This is bill-signing season in California, and in the last few weeks, the Legislature has approved two bills of note.
Sexual Harassment Training Deadline Extended
On January 1, 2019, a new law (SB 1343) went into effect that significantly expanded California's mandatory sexual harassment prevention training requirements. Under SB 1343, all California employers with 5 or more employees must provide two hours of sexual harassment training to all supervisory employees, and one hour of training to nonsupervisory employees. The training must take place within 6 months of hire or promotion to a supervisory position, and every two years thereafter.
SB 1343 required employers to provide this training by January 1, 2020, unless the employer already provided this training after January 1, 2019. This meant that for employers who provided training in 2018, they would have to again provide training in 2019 instead of waiting the two years.
Based on employers' concerns, Governor Newsom signed SB 778 on August 30, 2019 - an emergency clean-up bill that took immediate effect. SB 778 extends the sexual harassment prevention training deadline under SB 1343 from January 1, 2020 to January 1, 2021. Now, employers who trained their employees in 2018 can maintain their two-year cycle, and will not be required to provide training 2 years in a row. SB 778 further clarifies that employers who train their employees in 2019 are not required to provide refresher training until two years from the time to employee was trained.
The law also requires training for seasonal/temporary employees and migrant or seasonal agricultural workers.
What Does This Mean for Your Company?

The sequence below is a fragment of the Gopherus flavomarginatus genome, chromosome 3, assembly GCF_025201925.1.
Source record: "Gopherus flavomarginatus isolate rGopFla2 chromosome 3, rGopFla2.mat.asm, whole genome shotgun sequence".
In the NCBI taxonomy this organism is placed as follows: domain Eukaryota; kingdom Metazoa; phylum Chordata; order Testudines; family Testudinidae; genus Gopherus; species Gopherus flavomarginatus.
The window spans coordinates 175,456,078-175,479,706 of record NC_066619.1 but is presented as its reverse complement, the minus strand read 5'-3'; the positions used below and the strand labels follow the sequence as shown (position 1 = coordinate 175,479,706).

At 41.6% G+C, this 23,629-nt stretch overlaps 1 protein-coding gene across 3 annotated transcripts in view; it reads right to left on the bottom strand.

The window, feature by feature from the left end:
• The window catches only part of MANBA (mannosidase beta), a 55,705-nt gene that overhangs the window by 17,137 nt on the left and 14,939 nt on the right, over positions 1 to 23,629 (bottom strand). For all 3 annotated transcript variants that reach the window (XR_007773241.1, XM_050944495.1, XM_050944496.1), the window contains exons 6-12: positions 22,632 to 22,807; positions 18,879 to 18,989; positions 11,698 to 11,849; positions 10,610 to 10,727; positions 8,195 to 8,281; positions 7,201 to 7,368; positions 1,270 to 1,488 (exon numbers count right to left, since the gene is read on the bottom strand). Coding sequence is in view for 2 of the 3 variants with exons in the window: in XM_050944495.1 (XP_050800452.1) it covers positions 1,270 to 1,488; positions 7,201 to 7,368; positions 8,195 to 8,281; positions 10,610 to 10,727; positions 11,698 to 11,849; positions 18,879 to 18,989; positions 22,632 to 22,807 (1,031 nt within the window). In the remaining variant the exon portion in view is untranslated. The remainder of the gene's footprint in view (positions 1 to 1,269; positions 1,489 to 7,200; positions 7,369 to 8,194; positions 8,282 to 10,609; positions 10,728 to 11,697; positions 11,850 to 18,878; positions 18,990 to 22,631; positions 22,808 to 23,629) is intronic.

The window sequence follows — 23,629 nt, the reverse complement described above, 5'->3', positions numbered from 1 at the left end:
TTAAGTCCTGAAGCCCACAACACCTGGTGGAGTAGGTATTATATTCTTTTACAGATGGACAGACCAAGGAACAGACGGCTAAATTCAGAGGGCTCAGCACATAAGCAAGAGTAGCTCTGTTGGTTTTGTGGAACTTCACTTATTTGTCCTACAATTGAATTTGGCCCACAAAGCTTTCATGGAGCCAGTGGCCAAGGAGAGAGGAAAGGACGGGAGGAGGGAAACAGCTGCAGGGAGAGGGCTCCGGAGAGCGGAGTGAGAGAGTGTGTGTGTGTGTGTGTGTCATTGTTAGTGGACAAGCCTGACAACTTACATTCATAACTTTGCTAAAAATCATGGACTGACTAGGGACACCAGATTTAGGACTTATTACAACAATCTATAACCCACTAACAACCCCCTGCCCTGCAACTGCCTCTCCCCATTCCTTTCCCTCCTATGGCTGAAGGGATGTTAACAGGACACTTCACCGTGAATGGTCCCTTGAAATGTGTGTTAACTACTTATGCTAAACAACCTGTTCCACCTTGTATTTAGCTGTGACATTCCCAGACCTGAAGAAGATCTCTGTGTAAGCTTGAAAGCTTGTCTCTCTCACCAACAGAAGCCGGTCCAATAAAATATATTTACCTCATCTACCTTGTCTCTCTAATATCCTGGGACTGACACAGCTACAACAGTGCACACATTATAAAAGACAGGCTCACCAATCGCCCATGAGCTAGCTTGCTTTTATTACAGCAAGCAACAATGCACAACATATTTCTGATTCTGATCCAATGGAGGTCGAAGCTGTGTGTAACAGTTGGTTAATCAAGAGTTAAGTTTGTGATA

The content of the training is also specified by law and employers should ensure their training meets these requirements.
Please reach out if you have questions about your training schedule or the content of your training. We can provide trainings at your workplace, or help you select a compliant program and set a schedule.
California Wades Further Into Worker Classification Debate
On September 18th, Governor Gavin Newsom signed Assembly Bill 5, which is aimed at requiring companies in the gig economy, including on-demand and ride-hailing companies such as Uber, Lyft, and DoorDash, to treat workers as employees rather than independent contractors. The legislation codifies a recent California Supreme Court decision, Dynamex Operations West v. Superior Court, 4 Cal. 5th 903 (2018).
AB 5 provides that for the purposes of the provisions of the Labor Code, the Unemployment Insurance Code, and the wage orders, a person providing labor or services for remuneration shall be considered an employee rather than an independent contractor unless:
(1) the hiring entity demonstrates that the person is free from the control and direction of the hiring entity in connection with the performance of the work;
(2) the person performs work that is outside the usual course of the hiring entity’s business;
and (3) the person is customarily engaged in an independently established trade, occupation or business.
There are several occupations that are exempt from this new bill, including licensed insurance agents, certain licensed healthcare professionals, direct sales salespersons, real estate licensees, doctors, lawyers, architects, and private investigators.
What Does This Mean For Your Company?
Many large gig-economy companies have indicated that they will fight the new law, including pushing for a ballot measure during the next election. The fight is not over.
However, this would be a good time to work with your legal counsel to review any independent contractors your company works with to make sure they are properly classified as independent contractors, whether they will be subject to this new law if it goes into effect, and how to reclassify the worker as an employee if necessary. If you have any questions or want to do such a review, we can help.
Clements Employment Law
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